Washington, Nov 19 (Inditop.com) A swelling tide of obesity over the past two decades has set back efforts to cut down the risks of heart disease.
Kami Banks, cardiology research fellow at the University of Texas Southwestern Medical Centre-Dallas (UTSMC-D), is calling on the medical community to put more emphasis on prevention to reverse the obesity trend.
“Lifestyle changes and physical activity are the key,” she said. “As physicians we need to prescribe prevention — writing exercise prescriptions and healthy dietary prescriptions just like we prescribe medication.
“Despite focused public health efforts, there is no net improvement in the overall cardiovascular risk factor profile over the past two decades in the US population,” said Banks.
Researchers led by Banks analysed data from the National Health and Nutrition Examination Survey (NHANES) from 1988 to 2006, representing 8,264 adult men and women between the years 20 and 85.
All had complete risk factor profiles of their blood pressure (BP), fasting glucose, low density lipoprotein (LDL or “bad” cholesterol) and smoking status.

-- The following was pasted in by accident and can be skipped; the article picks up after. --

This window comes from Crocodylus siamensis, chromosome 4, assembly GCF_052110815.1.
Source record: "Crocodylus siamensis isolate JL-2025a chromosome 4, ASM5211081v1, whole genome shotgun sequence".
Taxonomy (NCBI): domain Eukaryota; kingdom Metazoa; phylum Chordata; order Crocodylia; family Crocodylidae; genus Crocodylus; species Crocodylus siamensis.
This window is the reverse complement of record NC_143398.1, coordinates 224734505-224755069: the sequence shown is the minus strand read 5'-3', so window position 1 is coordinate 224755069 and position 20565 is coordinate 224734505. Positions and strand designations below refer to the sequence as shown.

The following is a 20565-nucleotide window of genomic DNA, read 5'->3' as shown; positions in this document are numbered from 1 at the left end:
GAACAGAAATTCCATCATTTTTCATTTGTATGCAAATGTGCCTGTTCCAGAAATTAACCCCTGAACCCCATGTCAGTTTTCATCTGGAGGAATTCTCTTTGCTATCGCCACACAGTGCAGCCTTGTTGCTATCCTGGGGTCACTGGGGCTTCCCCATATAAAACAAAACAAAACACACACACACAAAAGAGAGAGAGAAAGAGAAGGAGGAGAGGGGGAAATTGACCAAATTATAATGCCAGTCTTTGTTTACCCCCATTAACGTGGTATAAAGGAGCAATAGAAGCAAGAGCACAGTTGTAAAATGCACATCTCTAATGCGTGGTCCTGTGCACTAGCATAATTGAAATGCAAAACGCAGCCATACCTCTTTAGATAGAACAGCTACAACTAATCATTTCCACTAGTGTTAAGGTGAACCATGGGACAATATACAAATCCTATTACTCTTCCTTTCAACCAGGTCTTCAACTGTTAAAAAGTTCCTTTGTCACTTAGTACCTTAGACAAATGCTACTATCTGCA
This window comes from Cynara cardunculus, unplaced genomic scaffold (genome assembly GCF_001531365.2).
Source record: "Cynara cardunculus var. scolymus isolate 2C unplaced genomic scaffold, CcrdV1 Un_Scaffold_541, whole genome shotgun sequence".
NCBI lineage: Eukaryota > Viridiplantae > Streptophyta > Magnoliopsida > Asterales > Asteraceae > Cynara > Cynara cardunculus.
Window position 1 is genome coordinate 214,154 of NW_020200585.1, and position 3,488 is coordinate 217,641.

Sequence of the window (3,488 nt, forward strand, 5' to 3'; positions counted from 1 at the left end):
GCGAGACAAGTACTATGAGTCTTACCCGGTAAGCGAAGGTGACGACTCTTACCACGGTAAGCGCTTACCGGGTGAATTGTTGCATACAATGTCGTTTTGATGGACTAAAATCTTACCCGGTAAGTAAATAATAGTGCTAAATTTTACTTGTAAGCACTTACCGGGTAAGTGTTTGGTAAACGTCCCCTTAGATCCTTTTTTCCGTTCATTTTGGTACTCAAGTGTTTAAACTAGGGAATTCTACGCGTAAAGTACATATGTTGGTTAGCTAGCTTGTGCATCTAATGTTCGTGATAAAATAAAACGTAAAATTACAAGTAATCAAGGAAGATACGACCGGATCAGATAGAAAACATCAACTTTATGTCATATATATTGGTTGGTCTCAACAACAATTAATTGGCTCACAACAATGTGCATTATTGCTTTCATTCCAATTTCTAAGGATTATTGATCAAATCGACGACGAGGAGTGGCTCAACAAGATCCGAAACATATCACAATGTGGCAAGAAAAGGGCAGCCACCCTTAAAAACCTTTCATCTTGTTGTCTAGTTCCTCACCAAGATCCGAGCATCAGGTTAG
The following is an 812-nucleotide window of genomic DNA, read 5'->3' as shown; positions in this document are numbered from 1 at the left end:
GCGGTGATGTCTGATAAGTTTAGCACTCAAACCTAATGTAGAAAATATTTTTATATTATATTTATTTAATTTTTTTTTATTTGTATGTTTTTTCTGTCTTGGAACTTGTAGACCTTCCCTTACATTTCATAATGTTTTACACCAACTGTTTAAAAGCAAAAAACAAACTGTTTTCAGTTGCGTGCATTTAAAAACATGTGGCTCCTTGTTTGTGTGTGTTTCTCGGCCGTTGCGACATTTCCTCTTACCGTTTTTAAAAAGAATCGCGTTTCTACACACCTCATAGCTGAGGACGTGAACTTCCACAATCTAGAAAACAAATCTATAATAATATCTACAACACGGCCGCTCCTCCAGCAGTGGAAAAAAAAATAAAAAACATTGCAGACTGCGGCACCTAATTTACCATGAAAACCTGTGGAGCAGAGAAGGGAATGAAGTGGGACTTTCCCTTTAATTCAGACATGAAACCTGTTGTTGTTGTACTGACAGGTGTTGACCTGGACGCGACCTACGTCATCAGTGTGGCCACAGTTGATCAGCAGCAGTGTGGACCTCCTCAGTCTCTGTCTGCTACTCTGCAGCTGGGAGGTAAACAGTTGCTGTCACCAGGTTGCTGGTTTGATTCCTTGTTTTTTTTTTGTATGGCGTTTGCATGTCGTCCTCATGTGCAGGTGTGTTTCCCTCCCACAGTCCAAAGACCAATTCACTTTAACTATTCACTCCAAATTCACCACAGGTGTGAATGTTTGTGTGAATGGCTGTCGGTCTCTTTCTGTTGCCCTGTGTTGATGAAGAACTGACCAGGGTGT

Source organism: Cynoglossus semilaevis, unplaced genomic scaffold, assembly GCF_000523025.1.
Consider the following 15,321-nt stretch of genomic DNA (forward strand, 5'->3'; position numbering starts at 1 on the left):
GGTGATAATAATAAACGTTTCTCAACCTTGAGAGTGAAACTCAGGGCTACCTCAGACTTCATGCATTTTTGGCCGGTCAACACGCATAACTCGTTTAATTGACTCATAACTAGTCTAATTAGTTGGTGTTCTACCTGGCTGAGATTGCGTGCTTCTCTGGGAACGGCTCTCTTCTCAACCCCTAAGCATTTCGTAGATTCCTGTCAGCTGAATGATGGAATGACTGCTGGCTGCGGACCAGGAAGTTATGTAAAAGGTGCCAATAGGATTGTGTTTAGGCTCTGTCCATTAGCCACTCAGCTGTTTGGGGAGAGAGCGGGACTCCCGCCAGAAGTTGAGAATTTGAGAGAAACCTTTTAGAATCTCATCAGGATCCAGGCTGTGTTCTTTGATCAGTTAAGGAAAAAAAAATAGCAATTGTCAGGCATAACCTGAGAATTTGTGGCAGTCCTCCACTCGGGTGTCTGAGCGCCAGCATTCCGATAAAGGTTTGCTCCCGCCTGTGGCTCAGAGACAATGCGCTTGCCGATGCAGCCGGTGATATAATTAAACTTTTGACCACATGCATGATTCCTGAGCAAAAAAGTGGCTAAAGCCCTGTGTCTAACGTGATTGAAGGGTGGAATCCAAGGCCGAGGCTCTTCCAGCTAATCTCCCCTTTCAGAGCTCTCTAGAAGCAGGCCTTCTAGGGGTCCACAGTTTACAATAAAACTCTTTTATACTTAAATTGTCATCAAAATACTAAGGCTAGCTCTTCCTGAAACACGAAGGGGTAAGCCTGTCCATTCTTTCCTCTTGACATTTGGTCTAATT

Researchers found that during this time period, the average body mass index (BMI) increased. BMI, a measure of body fatness, is calculated by dividing a person’s weight in kilos by height in metres squared.
In the same period, the number of people with optimal (best) BP decreased from 48 percent in NHANES III, 1988-94, to 43 percent in NHANES in 2005-06.
The number with optimal fasting glucose decreased from 67 percent to 58 percent. Both BP and blood glucose are closely linked to obesity and these adverse trends track with the change in body weight, said an university statement.
These findings were presented at the American Heart Association’s Scientific Sessions 2009.